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Appliance repair: Dropping and adding services

February 1, 2012 -  By

A company drops some services to capitalize on others.

RGS opened shop in 1983, providing services in commercial and apartment landscape maintenance, renovation and tree work in Southern California. Half of the company’s revenues are derived from the apartment sector, with the remaining coming from commercial, residential, retail, homeowners association, resort and hospital work.

“When the company first started back in the 1980s, the owner’s idea was initially to try to be able to create a captive client group, and recognizing in the apartment industry there is a lot of different needs apartments have,” says Vice President Spencer Arnold. “If they can go to one company rather than having to go to a lot of different companies, there’s an economy there for them.”

While one strategy in making it through a recession is seeking revenue streams, another is to drop services no longer producing income. At one time, RGS was renting appliances to apartment dwellers.

“Because of the downturn, a lot of the apartment owners started offering appliances as a perk to get people to lease apartments,” says Arnold.

RGS maintains an appliance repair business, and also has a laundry facility management business in which the company takes care of the laundry equipment in their laundry rooms — including collection, processing, appliance repair and maintenance.

“Our goal is to focus on what we do best; that was largely why we got out of the rental business,” Arnold says. “We decided to focus all of our attention and resources on landscape maintenance, arbor care and landscape construction.”

A new revenue stream is plant health care.

“It saves money,” he points out. “Apartment owners are looking for ways to reduce their liability. People defer maintenance on their tree business, and usually when we go out pruning, they say they have only so many dollars to spend, and do a certain amount of trees and defer maintenance.

“If they continue to defer and there’s a big wind event, it generally leads to car and building damage and someone gets injured. The goal is to get people to take an approach that’s proactive rather than reactive, so instead of having to go out and cut down a bunch of trees, if we can fertilize them, we can treat them — then they’re not deforesting their urban forest.”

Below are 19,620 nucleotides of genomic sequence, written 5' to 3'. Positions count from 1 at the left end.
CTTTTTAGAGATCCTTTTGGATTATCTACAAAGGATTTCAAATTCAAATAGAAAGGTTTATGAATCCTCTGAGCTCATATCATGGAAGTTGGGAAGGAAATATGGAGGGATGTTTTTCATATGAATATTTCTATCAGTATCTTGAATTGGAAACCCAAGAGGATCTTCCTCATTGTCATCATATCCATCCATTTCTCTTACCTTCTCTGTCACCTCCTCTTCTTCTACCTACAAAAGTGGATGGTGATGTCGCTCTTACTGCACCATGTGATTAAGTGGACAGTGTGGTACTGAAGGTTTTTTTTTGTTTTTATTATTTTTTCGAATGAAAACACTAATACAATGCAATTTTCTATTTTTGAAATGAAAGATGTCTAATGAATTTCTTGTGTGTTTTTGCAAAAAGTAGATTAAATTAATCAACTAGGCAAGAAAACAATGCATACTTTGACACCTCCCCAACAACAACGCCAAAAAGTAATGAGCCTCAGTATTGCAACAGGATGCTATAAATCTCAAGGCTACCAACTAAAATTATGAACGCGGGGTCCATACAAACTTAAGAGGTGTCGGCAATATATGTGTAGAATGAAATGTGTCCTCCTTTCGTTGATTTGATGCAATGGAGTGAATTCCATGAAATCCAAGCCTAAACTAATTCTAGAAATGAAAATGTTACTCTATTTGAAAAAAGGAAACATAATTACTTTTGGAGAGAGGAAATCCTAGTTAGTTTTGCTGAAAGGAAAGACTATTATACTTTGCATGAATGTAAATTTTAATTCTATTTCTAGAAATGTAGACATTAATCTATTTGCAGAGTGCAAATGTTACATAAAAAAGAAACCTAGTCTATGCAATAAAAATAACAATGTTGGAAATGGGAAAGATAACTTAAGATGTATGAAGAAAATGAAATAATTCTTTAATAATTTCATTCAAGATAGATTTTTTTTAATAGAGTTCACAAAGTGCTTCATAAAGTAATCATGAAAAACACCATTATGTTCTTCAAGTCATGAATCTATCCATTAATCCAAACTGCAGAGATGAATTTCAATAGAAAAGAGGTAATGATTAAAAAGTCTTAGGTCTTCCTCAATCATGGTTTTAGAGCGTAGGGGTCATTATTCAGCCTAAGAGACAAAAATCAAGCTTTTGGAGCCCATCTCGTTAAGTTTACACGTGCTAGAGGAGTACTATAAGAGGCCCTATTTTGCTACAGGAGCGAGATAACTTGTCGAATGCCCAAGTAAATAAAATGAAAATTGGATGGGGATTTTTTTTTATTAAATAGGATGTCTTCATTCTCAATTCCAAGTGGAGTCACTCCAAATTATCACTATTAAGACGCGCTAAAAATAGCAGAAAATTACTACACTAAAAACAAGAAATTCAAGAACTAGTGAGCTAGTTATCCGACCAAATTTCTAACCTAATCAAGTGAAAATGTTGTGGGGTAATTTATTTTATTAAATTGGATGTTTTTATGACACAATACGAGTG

Because the biggest investment in debt and capital is tied up in the company’s fleet, RGS is focused on maintaining it to get the most mileage out of the vehicles.

The company also focuses on a safety program for its employee base, which averages 180.

“We’ve spent a lot of time reinventing our safety program,” Arnold says. “We’re focusing hard on trying to keep our employees safe and healthy, and focusing on the areas that can have some long-term impact on the business.”

Training is another strategy RGS employs to stay successful in a competitive market. Basic training in safety practices, the company’s doctrine and philosophy is followed by more specialized training in one of the service sectors of trees, appliance repair, landscape maintenance or enhancement department. Employees also are cross-trained.

“Coupling training with benefits that are slightly better than in the market is the key to reducing our turnover,” says Arnold. “When the guys start to understand we’re offering a career, and it’s not something they move to another place for 25 cents for, then we’ve got a better employee for the RGS family.”

Service Snapshot

Company: RGS Services
Headquarters: Anaheim, CA
Year Founded: 1983
Number of Employees: 200-plus
2010 Revenue: $12,500,000
Clientele: 85% commercial; 10% residential; 5% government
Services: Landscape maintenance, tree care, laundry, appliance/HVAC

Photos: iStock International; RGS Services

This is posted in 0212, Add-On Biz
LM Staff

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1 Comment on "Appliance repair: Dropping and adding services"

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  1. gary guadarrama says:

    Valley Crest is better. And also esv landscape as well